How should I use this medicine?

Guarana is as a capsule, tablet, or syrup that should be taken orally (i.e., swallowed). It is recommended that guarana be taken once or twice a day and followed with a full glass of water. Follow the directions on the package labeling or talk to your health care professional.

Guarana is not recommended for use in children.

What if I miss a dose?

Missing a dose is probably not harmful. If you miss a dose, simply resume taking it on your previous schedule. Do not take double or extra doses.

What drug(s) may interact with guarana?

  • antibiotics

  • barbiturate or benzodiazepine medicines for inducing sleep or treating seizures (convulsions)

  • caffeine

  • cimetidine

  • clozapine

  • creatine

  • dihydroergotamine

  • ephedra (ma huang), an herb found in some dietary supplements

  • ergotamine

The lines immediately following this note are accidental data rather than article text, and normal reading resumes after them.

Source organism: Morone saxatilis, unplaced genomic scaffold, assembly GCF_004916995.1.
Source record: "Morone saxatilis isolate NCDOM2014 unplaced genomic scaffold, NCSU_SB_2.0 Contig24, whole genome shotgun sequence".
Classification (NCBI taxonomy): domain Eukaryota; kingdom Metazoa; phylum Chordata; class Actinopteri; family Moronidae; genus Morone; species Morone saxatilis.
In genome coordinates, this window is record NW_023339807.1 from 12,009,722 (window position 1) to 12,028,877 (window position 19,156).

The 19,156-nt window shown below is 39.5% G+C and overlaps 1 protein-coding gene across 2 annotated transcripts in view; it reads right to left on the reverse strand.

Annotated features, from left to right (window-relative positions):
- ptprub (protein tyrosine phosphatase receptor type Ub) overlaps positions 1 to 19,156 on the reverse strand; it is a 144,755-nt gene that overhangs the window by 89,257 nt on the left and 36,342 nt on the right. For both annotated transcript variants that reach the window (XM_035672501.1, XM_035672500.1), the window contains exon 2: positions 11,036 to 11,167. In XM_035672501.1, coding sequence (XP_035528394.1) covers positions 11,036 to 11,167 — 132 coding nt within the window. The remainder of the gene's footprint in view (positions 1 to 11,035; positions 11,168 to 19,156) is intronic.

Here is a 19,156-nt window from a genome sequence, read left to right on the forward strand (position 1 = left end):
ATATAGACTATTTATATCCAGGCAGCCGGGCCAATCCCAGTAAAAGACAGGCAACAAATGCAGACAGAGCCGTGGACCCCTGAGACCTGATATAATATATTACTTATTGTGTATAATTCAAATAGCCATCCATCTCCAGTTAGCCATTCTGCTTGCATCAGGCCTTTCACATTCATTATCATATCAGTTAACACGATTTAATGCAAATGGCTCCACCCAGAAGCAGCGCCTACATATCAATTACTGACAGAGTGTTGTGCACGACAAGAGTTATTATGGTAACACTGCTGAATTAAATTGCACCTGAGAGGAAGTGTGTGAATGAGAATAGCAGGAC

• female hormones, like estrogen or birth control pills

  • grapefruit juice

  • ketoconazole

  • lithium

  • medications used to decrease blood pressure

  • medications used to treat irregular heart-beats or other heart conditions

  • medicines for colds and breathing difficulties

  • medications for depression, anxiety, or other emotional or psychiatric problems

  • medicines for sleep

  • medicines for weight loss

  • methysergide

  • phenytoin

  • rifampin

  • stimulants like amphetamine, dextroamphetamine or methylphenidate

  • theophylline

  • warfarin and other blood thinners

  • zileuton

  • zinc salts